University of Lynchburg will revamp its teacher education programs by the fall of 2019, becoming the first higher education institution in the country to integrate a mentor/coaching model championed by the New Teacher Center of Santa Cruz, Calif.
The Jessie Ball DuPont fund recently awarded an $86,500 grant to the University of Lynchburg School of Education, Leadership Studies, and Counseling to help redesign the teacher preparation programs and integrate evidence-based practices using the New Teacher Center model.
That model “focuses on continuous improvement and reflection around the teaching and learning process,” said Dr. Roger Jones, dean of the School of Education, Leadership Studies, and Counseling.
Dr. Jones described the impact of the grant as “huge,” adding that, “In terms of our entire restructuring, it’s the linchpin that ties everything else together. Without this grant, we would have had to move in a different direction. It’s really huge.”
The grant-funded initiative responds to changes in state and national standards for teacher preparation programs and will serve as the national pilot to seamlessly integrate the New Teacher Center model from pre-service to early career teacher development.
And it comes at a time Dr. Jones described as the “perfect storm.” New program approval regulations are due to be signed by Virginia Gov. Terry McAuliffe, Lynchburg’s faculty are preparing to implement a new general education curriculum, and the licensure programs at Lynchburg are moving toward national accreditation.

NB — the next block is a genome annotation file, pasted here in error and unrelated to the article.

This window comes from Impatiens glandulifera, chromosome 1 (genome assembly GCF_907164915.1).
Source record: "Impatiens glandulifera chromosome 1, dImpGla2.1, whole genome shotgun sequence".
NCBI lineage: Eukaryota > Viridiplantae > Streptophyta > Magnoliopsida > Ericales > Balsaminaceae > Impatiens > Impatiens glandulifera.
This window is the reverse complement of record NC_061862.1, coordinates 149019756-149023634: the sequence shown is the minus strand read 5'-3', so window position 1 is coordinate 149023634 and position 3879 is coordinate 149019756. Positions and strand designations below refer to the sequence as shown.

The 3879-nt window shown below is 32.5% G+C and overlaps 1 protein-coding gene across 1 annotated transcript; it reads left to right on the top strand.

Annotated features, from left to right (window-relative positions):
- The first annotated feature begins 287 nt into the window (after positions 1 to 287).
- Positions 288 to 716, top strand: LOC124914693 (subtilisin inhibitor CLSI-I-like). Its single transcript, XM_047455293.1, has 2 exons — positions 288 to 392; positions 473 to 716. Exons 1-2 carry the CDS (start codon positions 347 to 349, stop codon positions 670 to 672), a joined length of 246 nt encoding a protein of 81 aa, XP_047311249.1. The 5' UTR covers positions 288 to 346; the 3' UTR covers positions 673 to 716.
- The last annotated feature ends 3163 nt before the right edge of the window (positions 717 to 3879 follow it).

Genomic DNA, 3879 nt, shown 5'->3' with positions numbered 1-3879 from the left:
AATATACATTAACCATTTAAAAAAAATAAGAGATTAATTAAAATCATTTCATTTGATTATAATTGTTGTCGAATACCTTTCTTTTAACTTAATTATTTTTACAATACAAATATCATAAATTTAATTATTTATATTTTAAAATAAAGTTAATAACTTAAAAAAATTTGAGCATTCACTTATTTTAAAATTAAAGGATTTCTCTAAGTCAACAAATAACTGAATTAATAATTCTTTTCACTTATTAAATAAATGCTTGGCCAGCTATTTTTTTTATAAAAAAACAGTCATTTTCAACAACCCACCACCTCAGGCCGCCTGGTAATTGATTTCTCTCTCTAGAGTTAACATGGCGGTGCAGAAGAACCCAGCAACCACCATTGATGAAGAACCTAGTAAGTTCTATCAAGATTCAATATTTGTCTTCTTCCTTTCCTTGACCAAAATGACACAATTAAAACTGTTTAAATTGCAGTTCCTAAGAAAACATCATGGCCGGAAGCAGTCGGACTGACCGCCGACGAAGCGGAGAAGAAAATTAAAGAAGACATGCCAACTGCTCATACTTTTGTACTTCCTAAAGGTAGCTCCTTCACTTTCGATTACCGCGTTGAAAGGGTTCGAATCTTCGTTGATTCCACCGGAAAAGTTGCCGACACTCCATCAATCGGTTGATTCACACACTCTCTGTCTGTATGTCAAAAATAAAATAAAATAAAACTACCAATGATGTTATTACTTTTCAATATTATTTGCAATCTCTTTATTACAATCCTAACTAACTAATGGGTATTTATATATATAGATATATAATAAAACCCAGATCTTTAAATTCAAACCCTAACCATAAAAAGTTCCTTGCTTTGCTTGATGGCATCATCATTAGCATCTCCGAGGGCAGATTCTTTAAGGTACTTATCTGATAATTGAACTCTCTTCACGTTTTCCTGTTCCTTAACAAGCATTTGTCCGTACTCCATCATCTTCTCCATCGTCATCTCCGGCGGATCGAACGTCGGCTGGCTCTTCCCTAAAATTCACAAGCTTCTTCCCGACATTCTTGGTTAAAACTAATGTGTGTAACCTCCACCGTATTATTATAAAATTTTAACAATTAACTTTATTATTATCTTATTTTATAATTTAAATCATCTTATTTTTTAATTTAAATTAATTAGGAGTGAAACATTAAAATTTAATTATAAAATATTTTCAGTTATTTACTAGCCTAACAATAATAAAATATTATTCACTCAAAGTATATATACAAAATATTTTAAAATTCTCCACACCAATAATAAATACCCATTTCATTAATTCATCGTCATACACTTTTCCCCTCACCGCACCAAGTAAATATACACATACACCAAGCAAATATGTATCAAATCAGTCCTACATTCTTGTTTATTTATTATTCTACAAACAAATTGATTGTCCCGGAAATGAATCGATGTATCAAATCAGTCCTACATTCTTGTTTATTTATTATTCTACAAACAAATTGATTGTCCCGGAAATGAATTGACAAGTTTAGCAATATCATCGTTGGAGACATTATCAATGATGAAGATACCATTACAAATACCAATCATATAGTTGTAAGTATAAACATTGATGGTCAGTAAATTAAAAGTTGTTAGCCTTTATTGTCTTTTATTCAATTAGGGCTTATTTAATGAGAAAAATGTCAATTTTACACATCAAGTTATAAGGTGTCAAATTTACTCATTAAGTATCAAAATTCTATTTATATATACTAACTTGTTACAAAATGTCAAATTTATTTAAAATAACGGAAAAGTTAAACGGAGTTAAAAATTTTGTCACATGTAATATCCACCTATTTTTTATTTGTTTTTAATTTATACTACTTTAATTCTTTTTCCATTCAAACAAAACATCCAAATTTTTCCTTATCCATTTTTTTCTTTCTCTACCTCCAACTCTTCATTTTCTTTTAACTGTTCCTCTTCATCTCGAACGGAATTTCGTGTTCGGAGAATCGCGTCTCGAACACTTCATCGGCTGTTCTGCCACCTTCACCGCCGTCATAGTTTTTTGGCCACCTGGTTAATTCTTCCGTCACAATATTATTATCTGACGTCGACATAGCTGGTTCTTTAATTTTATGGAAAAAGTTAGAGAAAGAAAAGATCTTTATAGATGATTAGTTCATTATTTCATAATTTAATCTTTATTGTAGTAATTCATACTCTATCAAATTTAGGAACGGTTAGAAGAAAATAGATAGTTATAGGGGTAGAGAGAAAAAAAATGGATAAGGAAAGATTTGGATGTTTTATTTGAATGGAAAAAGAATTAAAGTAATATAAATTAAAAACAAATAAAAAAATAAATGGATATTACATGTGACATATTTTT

“All three of those things coming together at the same time really provides the catalyst for what we’re doing, to be able to connect to the New Teacher Center and their tools and research and mentoring and coaching model,” Dr. Jones said.
“This is the best mentor/coaching model for new teachers who are just hired in the country, and we will become the first college or university in the country to actually take their model and implement it in teacher preparation.”
The program also will enable Lynchburg to track the progress of its education graduates. “For teachers who are hired in Central Virginia, after they graduate with us, we’ll be able to follow their progress for one to two years after graduation,” Dr. Jones said.
“It really is a very unique program and at this point we are the national pilot with the New Teacher Center to integrate their new teacher resources and assessments into the teacher prep program. It’s huge.”